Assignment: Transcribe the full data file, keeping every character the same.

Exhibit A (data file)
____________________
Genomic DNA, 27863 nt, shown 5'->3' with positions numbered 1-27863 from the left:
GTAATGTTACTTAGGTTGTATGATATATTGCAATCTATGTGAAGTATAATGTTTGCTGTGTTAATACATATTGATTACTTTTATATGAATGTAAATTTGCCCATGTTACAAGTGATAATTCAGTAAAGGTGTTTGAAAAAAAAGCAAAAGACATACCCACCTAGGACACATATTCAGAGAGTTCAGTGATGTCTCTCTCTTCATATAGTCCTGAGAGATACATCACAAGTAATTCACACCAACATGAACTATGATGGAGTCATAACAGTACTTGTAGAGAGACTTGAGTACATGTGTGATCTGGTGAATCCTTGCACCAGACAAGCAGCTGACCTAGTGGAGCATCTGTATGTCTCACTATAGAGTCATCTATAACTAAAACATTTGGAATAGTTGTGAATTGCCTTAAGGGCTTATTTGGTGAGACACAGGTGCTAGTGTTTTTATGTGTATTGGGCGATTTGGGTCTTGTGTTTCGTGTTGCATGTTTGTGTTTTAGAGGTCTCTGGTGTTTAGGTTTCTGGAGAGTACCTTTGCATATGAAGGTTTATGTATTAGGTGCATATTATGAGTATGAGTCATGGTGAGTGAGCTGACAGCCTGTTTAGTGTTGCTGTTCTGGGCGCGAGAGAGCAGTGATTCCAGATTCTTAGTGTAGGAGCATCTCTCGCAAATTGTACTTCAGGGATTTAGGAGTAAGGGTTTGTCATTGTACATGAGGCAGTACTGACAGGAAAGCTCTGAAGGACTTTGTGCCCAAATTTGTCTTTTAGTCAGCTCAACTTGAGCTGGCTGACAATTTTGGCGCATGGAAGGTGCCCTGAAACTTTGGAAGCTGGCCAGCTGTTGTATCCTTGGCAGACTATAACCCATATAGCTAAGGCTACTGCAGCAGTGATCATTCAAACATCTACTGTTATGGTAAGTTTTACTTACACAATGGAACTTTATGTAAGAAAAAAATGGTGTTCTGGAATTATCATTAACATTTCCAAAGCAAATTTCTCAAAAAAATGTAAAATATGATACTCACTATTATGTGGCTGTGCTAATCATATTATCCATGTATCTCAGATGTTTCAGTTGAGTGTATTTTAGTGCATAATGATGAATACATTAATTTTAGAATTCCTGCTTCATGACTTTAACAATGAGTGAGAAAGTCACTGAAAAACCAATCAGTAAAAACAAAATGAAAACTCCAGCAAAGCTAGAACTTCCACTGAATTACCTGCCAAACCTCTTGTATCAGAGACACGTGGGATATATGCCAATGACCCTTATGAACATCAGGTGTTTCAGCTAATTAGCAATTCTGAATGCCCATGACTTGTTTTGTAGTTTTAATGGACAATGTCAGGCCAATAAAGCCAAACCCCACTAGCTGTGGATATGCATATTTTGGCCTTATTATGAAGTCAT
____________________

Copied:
Genomic DNA, 27863 nt, shown 5'->3' with positions numbered 1-27863 from the left:
GTAATGTTACTTAGGTTGTATGATATATTGCAATCTATGTGAAGTATAATGTTTGCTGTGTTAATACATATTGATTACTTTTATATGAATGTAAATTTGCCCATGTTACAAGTGATAATTCAGTAAAGGTGTTTGAAAAAAAAGCAAAAGACATACCCACCTAGGACACATATTCAGAGAGTTCAGTGATGTCTCTCTCTTCATATAGTCCTGAGAGATACATCACAAGTAATTCACACCAACATGAACTATGATGGAGTCATAACAGTACTTGTAGAGAGACTTGAGTACATGTGTGATCTGGTGAATCCTTGCACCAGACAAGCAGCTGACCTAGTGGAGCATCTGTATGTCTCACTATAGAGTCATCTATAACTAAAACATTTGGAATAGTTGTGAATTGCCTTAAGGGCTTATTTGGTGAGACACAGGTGCTAGTGTTTTTATGTGTATTGGGCGATTTGGGTCTTGTGTTTCGTGTTGCATGTTTGTGTTTTAGAGGTCTCTGGTGTTTAGGTTTCTGGAGAGTACCTTTGCATATGAAGGTTTATGTATTAGGTGCATATTATGAGTATGAGTCATGGTGAGTGAGCTGACAGCCTGTTTAGTGTTGCTGTTCTGGGCGCGAGAGAGCAGTGATTCCAGATTCTTAGTGTAGGAGCATCTCTCGCAAATTGTACTTCAGGGATTTAGGAGTAAGGGTTTGTCATTGTACATGAGGCAGTACTGACAGGAAAGCTCTGAAGGACTTTGTGCCCAAATTTGTCTTTTAGTCAGCTCAACTTGAGCTGGCTGACAATTTTGGCGCATGGAAGGTGCCCTGAAACTTTGGAAGCTGGCCAGCTGTTGTATCCTTGGCAGACTATAACCCATATAGCTAAGGCTACTGCAGCAGTGATCATTCAAACATCTACTGTTATGGTAAGTTTTACTTACACAATGGAACTTTATGTAAGAAAAAAATGGTGTTCTGGAATTATCATTAACATTTCCAAAGCAAATTTCTCAAAAAAATGTAAAATATGATACTCACTATTATGTGGCTGTGCTAATCATATTATCCATGTATCTCAGATGTTTCAGTTGAGTGTATTTTAGTGCATAATGATGAATACATTAATTTTAGAATTCCTGCTTCATGACTTTAACAATGAGTGAGAAAGTCACTGAAAAACCAATCAGTAAAAACAAAATGAAAACTCCAGCAAAGCTAGAACTTCCACTGAATTACCTGCCAAACCTCTTGTATCAGAGACACGTGGGATATATGCCAATGACCCTTATGAACATCAGGTGTTTCAGCTAATTAGCAATTCTGAATGCCCATGACTTGTTTTGTAGTTTTAATGGACAATGTCAGGCCAATAAAGCCAAACCCCACTAGCTGTGGATATGCATATTTTGGCCTTATTATGAAGTCAT